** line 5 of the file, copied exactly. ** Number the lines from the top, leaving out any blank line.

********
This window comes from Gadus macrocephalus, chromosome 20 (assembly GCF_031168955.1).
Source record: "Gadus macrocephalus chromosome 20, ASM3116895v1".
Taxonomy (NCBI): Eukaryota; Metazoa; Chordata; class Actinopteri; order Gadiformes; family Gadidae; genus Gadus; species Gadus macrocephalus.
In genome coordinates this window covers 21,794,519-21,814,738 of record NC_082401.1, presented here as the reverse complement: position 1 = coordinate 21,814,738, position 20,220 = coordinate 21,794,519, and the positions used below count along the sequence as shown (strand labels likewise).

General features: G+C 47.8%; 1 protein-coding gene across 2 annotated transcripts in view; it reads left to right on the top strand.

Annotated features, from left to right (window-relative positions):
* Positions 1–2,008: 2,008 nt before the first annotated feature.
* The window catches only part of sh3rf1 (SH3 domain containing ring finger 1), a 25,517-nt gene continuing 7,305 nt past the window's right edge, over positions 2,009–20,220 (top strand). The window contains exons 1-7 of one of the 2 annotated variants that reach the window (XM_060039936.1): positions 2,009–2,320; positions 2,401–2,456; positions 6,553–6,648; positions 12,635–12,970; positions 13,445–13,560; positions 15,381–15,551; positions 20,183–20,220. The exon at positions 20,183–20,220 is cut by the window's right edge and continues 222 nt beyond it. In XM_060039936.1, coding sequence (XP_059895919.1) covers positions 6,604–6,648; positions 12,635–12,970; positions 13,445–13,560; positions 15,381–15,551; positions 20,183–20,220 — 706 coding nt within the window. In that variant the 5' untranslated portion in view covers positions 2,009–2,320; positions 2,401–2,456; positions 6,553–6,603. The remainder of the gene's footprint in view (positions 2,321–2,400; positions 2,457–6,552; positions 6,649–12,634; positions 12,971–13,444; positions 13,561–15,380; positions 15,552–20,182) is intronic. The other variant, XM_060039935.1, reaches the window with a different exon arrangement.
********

General features: G+C 47.8%; 1 protein-coding gene across 2 annotated transcripts in view; it reads left to right on the top strand.